‘Buckets and Gloves’
Central N L. minor hockey adopts zero tolerance rule for dressing room roughing
While the Grand FallsWindsor Minor Hockey Association has taken measures to try and curb a dressing room practice known as “buckets and gloves”, it hasn’t been an issue other central minor hockey associations have had to face this year.
The Grand Falls-Windsor association spoke publicly about the practice after its president, Mark Gill, was informed by a local physician that three youth were being treated for concussions.
In a previous interview with The Central Voice, Gill said, a zero-tolerance stance has been declared and anyone found engaging in the practice will be dealt with accordingly.
In Gander, Shawn Wells, president of the local minor hockey association, said there haven’t been any concerns brought forward of the off-ice activity taking place.
But he has heard of it, and it has happened the past.
“It’s something that has happened many years ago, and we have zero tolerance for it,” he said.
Once an issue is brought forward, it is reviewed by the association’s complaints board.
“We have a policy in place, and the punishment is situation-based, depending on the severity and number of offenses,” he said.
Wells isn’t naïve to the fact that dressing room hijinks take place, and the organization does what it can to keep it at a minimum.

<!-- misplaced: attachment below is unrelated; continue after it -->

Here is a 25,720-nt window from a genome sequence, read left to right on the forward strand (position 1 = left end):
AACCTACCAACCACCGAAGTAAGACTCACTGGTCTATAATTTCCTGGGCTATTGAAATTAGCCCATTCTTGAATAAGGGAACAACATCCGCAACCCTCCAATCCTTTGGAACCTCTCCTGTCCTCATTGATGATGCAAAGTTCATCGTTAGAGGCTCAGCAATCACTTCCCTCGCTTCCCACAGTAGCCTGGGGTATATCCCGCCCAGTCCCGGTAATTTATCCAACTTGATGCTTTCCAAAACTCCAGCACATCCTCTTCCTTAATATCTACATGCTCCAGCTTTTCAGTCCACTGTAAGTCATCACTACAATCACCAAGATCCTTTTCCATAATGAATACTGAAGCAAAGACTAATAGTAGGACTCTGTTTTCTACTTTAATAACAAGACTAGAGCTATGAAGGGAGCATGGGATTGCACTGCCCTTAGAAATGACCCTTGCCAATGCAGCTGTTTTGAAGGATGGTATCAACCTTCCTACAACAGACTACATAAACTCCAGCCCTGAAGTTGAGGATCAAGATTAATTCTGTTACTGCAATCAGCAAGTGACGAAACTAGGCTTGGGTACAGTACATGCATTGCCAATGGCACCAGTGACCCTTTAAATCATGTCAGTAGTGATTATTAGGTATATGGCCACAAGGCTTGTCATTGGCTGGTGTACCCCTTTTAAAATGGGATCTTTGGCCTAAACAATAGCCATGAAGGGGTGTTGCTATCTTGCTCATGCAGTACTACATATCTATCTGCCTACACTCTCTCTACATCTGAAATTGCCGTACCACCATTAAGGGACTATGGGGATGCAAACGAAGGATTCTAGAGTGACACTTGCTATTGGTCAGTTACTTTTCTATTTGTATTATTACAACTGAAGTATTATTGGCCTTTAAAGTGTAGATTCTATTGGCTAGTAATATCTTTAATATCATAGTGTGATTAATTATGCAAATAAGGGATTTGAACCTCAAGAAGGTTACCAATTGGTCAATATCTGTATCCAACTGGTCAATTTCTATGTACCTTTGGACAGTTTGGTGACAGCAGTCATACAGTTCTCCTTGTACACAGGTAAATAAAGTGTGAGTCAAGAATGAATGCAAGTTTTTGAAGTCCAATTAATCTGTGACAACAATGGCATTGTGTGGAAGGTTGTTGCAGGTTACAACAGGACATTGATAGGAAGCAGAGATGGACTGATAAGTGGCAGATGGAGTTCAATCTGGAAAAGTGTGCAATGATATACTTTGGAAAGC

“There are 300-350 kids (in the program), and stuff does happen,” he said. “But we have coaches and random parents that periodically check on players, depending on their age group.”
Neil Kirby, vice-president of the Baie Verte Minor Hockey Association, said “buckets and gloves” hasn’t presented as a problem.
In fact, it was the first time Kirby heard of the activity, and he’s been involved with minor hockey for the past five years.
“I haven’t seen anything like that in our dressing rooms,” he said. “When it comes to concussions, it’s something we take very seriously, but I haven’t heard a coach, parent or director mention that to me.”
There haven’t been any complaints on Fogo Island either.
Like Kirby, Jordan MeKenna, president of the Fogo Island Minor Hockey Association, said it works to have coaches and parents with players in the dressing room.
And if something inappropriate should happen, it will be dealt with on a per case basis.
Furthermore, MeKenna said, members often speak with its players about the impacts and consequences of concussions.
In light of the Grand Falls-Windsor Minor Hockey Association addressing “buckets and gloves” concerns, it’s something other central hockey associations haven’t experienced lately.